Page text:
Over the years, horror films have become increasingly more violent and shocking, pushing the boundaries of what is acceptable in their quest to frighten and disgust viewers.
This has left many of the films that set the stage for the genre having less of an impact on today's audiences, except a few.
Here is IBTimes UK's list of classic horror films that have stood the test of time.
Director: John Carpenter
Most Frightening Moment: Every bit with Michael Myers.
The killer's calm approach to stalking and killing his victims sends shivers down the spine of every seasoned horror fan.
Audiences are left constantly peering into the shadows as Myers does his appearing then disappearing act. This is one film that will have you screaming "Look behind you!!"
Director: William Friedkin
Most Frightening Moment: When young girl Regan MacNeil's head does a complete 180 degree turn on her body, after being possessed by the devil.
Director: Richard Donner
Most Frightening Moment: When Damien, also known as the son of Satan, knocks his mother off a stool on the upstairs landing, leaving her holding on for dear life. While she begs him to help her, Damien ignores her pleas and leaves her to fall to the floor below.
The Texas Chainsaw Massacre
Director: Tobe Hooper
Most Frightening Moment: When Leatherface appears in the doorway and clubs his victim over the head.
Nothing is ever shown in explicit detail throughout the whole film, leaving the audience's imagination to run wild with the horror taking place.
Director: Stanley Kubrick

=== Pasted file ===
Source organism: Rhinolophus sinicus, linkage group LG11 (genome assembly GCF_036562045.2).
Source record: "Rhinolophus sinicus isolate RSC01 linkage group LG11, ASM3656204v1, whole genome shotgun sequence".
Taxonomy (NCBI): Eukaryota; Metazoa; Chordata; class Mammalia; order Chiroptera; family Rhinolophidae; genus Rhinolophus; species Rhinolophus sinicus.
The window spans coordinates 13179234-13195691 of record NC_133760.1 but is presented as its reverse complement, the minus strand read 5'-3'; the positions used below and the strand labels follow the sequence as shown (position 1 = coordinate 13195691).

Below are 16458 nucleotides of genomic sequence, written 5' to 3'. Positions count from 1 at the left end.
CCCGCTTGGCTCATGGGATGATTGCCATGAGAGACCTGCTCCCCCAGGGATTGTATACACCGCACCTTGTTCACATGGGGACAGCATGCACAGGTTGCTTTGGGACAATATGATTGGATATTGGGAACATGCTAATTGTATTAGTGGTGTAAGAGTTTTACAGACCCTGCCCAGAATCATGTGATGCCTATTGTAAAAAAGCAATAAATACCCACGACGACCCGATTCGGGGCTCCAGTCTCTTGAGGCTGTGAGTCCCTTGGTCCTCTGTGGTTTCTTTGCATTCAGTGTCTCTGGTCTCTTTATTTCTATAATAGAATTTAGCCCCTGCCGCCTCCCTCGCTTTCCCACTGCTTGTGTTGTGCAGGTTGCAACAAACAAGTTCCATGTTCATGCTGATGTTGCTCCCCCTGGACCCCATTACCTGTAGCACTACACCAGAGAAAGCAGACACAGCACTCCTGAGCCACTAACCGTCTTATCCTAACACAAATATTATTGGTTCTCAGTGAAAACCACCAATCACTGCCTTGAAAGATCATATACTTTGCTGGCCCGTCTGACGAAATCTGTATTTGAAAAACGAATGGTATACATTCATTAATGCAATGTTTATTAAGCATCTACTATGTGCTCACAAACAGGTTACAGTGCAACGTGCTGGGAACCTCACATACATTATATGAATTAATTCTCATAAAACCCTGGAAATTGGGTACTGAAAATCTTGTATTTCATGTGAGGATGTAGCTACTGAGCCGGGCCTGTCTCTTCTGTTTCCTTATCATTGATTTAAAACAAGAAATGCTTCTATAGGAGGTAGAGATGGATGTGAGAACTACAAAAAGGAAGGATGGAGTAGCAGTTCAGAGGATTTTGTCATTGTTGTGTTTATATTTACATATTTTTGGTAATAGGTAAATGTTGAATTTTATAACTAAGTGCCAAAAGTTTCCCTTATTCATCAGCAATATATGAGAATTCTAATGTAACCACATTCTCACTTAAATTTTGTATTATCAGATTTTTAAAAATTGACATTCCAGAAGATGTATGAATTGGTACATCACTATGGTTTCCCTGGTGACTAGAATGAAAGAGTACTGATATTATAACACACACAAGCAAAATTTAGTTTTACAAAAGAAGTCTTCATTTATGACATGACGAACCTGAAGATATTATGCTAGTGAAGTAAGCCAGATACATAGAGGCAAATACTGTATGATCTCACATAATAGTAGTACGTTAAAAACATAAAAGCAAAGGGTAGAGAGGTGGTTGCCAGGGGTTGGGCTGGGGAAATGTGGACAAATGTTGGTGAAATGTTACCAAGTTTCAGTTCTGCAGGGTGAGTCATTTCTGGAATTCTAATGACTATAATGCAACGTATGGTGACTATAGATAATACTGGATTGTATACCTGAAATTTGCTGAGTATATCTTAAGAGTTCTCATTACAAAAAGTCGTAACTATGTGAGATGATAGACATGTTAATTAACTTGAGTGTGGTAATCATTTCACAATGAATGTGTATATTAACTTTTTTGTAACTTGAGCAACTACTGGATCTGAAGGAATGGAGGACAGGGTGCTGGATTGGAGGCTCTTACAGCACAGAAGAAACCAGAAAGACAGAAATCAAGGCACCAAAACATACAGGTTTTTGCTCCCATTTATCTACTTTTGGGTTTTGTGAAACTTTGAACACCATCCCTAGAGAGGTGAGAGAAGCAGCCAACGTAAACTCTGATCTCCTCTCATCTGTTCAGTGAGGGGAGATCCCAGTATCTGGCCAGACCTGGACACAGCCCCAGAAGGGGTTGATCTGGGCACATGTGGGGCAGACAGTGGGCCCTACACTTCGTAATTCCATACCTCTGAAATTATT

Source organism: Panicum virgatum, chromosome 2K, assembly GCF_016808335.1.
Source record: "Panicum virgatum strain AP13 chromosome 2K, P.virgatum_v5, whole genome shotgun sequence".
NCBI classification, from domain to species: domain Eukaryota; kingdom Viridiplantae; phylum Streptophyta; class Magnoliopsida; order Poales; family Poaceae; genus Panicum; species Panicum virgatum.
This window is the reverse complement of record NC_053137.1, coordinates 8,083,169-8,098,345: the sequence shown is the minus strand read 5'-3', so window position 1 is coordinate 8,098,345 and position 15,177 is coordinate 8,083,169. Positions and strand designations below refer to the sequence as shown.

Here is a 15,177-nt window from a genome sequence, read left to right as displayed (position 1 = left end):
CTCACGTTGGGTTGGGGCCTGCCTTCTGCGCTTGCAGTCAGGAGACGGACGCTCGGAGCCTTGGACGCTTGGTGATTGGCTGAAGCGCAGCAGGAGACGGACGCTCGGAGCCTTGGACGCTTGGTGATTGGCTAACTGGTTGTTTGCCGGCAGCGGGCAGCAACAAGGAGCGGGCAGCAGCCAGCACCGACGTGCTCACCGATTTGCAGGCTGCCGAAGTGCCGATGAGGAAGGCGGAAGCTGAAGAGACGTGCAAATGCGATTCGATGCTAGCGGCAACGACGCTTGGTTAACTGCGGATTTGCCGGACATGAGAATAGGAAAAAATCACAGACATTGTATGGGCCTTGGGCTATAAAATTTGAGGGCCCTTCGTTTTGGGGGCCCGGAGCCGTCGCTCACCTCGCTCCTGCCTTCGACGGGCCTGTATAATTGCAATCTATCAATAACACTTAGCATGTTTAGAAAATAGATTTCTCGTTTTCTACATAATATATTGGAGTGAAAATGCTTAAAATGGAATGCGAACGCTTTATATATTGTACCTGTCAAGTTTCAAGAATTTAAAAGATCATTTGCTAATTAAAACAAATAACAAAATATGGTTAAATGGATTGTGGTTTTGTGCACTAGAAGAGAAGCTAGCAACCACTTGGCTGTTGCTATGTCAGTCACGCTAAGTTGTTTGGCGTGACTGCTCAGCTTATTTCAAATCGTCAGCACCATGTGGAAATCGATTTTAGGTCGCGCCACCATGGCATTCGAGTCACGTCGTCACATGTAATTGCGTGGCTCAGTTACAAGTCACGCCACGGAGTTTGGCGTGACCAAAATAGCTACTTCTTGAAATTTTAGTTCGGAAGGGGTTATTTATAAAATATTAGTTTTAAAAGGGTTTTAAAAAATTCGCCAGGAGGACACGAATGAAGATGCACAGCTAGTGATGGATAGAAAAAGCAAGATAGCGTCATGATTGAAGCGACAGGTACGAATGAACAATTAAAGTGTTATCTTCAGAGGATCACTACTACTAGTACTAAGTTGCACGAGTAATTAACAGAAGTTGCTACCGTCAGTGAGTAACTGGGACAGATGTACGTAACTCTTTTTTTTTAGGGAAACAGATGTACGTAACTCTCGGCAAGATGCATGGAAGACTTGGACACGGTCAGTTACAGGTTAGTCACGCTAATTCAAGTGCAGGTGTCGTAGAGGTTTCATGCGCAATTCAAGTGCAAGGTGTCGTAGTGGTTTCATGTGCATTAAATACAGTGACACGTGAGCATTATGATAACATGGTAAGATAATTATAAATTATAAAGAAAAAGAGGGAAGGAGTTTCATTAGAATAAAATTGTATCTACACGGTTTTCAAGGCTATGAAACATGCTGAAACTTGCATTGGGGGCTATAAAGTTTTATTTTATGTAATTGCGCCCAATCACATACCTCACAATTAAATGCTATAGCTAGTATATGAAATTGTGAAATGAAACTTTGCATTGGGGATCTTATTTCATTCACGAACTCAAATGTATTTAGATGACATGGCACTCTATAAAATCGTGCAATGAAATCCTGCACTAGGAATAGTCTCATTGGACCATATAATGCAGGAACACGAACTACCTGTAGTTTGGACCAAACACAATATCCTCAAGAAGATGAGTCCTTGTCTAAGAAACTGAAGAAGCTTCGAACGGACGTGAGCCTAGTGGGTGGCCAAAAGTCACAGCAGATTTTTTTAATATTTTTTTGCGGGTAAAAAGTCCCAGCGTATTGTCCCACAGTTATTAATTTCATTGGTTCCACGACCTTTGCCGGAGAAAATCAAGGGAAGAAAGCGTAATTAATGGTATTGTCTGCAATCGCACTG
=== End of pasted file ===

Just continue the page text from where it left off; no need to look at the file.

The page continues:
Most Frightening Moment: There are too many to choose from in this film, but there are two infamous ones which stick in everyone's minds.
First, the infamous "Heeeere's Johnny!" moment when Jack Nicholson's character, Jack Torrance, completely loses his mind and breaks down a door with an axe to kill his wife.
Second, when Danny Torrance is riding his tricycle through the hotel corridors and come across the ghosts of the two murdered twin girls.
Director: Alfred Hitchcock
Most Frightening Moment: The iconic shower scene where our main character, Marion Crane, meets hotel owner, Norman Bates' 'mother', is cinema history.
Director: Richard Attenborough
Most Frightening Moment: The ventriloquist doll coming to life, moving and speaking without the aid of his master.
Director: Roman Polanski
Most Frightening Moment: The conception of Rosemary's baby with the devil made everyone that watched it feel incredibly unsettled and left wondering what was real and what wasn't in this film.
Carnival of Souls
Director: Herk Harvey
Most Frightening Moment: Anytime 'The Man', played by the director Herk Harvey, appears out of nowhere while pursuing the main character Mary.
Director: Ridley Scott
Most Frightening Moment: The alien 'being born' from actor John Hurt's chest in what had at first appeared to be a very calm moment in the film, made every viewer's jaw drop in disbelief.